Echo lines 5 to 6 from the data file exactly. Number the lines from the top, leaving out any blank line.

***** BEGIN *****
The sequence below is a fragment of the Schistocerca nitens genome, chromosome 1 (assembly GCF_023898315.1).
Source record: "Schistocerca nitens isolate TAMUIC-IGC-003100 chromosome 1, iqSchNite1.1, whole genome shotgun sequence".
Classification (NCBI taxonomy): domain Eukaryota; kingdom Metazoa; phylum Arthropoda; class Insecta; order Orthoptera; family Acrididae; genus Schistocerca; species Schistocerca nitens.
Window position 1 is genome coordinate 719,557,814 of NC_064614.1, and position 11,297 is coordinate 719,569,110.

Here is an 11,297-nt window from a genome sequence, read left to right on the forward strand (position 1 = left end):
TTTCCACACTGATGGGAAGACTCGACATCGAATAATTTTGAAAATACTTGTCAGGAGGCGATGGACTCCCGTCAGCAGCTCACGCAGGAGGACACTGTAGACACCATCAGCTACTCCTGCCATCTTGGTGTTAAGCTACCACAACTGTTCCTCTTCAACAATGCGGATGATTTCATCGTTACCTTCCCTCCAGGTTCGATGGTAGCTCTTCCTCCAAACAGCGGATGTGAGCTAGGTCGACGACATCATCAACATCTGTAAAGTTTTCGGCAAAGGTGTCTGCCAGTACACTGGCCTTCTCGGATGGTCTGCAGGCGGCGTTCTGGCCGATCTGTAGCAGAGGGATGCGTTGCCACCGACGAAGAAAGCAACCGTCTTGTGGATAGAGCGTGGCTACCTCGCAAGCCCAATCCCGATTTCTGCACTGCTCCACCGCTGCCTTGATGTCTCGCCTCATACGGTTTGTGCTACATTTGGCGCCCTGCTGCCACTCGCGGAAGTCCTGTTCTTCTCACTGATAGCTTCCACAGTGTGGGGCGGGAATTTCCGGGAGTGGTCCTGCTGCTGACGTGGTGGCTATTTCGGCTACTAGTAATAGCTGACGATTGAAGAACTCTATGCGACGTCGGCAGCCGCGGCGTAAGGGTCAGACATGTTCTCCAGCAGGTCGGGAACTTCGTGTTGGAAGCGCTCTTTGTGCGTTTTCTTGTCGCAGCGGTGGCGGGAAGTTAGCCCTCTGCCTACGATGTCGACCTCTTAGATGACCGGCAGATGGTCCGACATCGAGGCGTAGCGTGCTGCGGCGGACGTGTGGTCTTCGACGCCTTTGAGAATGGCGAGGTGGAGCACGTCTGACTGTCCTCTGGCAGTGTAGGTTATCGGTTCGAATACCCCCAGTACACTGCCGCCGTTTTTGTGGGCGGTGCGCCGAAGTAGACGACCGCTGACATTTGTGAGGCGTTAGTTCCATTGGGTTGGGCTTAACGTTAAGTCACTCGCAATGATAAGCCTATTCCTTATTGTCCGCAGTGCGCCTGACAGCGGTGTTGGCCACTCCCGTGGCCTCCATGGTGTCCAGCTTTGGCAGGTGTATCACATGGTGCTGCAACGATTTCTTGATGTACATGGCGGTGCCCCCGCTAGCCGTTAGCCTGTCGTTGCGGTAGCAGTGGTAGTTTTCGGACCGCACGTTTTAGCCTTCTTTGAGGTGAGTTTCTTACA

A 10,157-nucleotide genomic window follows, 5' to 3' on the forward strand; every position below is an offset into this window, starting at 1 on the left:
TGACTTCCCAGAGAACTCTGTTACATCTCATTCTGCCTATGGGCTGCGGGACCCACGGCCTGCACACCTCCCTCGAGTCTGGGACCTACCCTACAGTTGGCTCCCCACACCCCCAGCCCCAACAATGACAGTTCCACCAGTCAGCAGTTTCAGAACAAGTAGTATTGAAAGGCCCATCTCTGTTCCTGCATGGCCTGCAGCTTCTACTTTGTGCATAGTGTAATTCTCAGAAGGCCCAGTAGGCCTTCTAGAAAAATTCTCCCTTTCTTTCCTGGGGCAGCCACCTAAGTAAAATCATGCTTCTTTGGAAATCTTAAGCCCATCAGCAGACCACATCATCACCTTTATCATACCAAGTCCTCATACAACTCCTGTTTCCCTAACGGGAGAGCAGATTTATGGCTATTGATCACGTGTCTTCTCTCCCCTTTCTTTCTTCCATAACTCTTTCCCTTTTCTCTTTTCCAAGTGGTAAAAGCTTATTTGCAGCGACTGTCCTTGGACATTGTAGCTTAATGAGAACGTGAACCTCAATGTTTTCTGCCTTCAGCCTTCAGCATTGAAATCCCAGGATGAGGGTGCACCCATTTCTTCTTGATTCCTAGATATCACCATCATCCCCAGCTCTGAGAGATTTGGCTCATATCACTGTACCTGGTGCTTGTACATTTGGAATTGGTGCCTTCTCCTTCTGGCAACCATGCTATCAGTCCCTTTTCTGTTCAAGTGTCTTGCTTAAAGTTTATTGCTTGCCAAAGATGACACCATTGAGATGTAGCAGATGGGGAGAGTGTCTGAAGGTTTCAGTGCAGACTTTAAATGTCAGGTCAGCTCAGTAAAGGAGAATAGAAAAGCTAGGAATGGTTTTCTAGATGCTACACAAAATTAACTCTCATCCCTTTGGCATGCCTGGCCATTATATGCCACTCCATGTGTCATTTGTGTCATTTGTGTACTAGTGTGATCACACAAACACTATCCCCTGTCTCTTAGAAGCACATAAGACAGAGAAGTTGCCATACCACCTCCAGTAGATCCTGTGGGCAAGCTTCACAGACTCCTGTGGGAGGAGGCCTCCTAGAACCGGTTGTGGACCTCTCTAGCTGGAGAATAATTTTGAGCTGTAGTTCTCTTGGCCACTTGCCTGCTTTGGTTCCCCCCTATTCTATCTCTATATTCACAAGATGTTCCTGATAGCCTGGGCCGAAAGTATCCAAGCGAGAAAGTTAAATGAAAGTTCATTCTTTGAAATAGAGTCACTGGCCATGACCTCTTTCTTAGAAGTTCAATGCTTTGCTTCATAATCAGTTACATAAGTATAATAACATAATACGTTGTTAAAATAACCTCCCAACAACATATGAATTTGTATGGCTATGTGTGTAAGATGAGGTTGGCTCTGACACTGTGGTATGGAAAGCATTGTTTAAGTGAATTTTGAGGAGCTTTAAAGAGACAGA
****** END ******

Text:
Here is an 11,297-nt window from a genome sequence, read left to right on the forward strand (position 1 = left end):
TTTCCACACTGATGGGAAGACTCGACATCGAATAATTTTGAAAATACTTGTCAGGAGGCGATGGACTCCCGTCAGCAGCTCACGCAGGAGGACACTGTAGACACCATCAGCTACTCCTGCCATCTTGGTGTTAAGCTACCACAACTGTTCCTCTTCAACAATGCGGATGATTTCATCGTTACCTTCCCTCCAGGTTCGATGGTAGCTCTTCCTCCAAACAGCGGATGTGAGCTAGGTCGACGACATCATCAACATCTGTAAAGTTTTCGGCAAAGGTGTCTGCCAGTACACTGGCCTTCTCGGATGGTCTGCAGGCGGCGTTCTGGCCGATCTGTAGCAGAGGGATGCGTTGCCACCGACGAAGAAAGCAACCGTCTTGTGGATAGAGCGTGGCTACCTCGCAAGCCCAATCCCGATTTCTGCACTGCTCCACCGCTGCCTTGATGTCTCGCCTCATACGGTTTGTGCTACATTTGGCGCCCTGCTGCCACTCGCGGAAGTCCTGTTCTTCTCACTGATAGCTTCCACAGTGTGGGGCGGGAATTTCCGGGAGTGGTCCTGCTGCTGACGTGGTGGCTATTTCGGCTACTAGTAATAGCTGACGATTGAAGAACTCTATGCGACGTCGGCAGCCGCGGCGTAAGGGTCAGACATGTTCTCCAGCAGGTCGGGAACTTCGTGTTGGAAGCGCTCTTTGTGCGTTTTCTTGTCGCAGCGGTGGCGGGAAGTTAGCCCTCTGCCTACGATGTCGACCTCTTAGATGACCGGCAGATGGTCCGACATCGAGGCGTAGCGTGCTGCGGCGGACGTGTGGTCTTCGACGCCTTTGAGAATGGCGAGGTGGAGCACGTCTGACTGTCCTCTGGCAGTGTAGGTTATCGGTTCGAATACCCCCAGTACACTGCCGCCGTTTTTGTGGGCGGTGCGCCGAAGTAGACGACCGCTGACATTTGTGAGGCGTTAGTTCCATTGGGTTGGGCTTAACGTTAAGTCACTCGCAATGATAAGCCTATTCCTTATTGTCCGCAGTGCGCCTGACAGCGGTGTTGGCCACTCCCGTGGCCTCCATGGTGTCCAGCTTTGGCAGGTGTATCACATGGTGCTGCAACGATTTCTTGATGTACATGGCGGTGCCCCCGCTAGCCGTTAGCCTGTCGTTGCGGTAGCAGTGGTAGTTTTCGGACCGCACGTTTTAGCCTTCTTTGAGGTGAGTTTCTTACA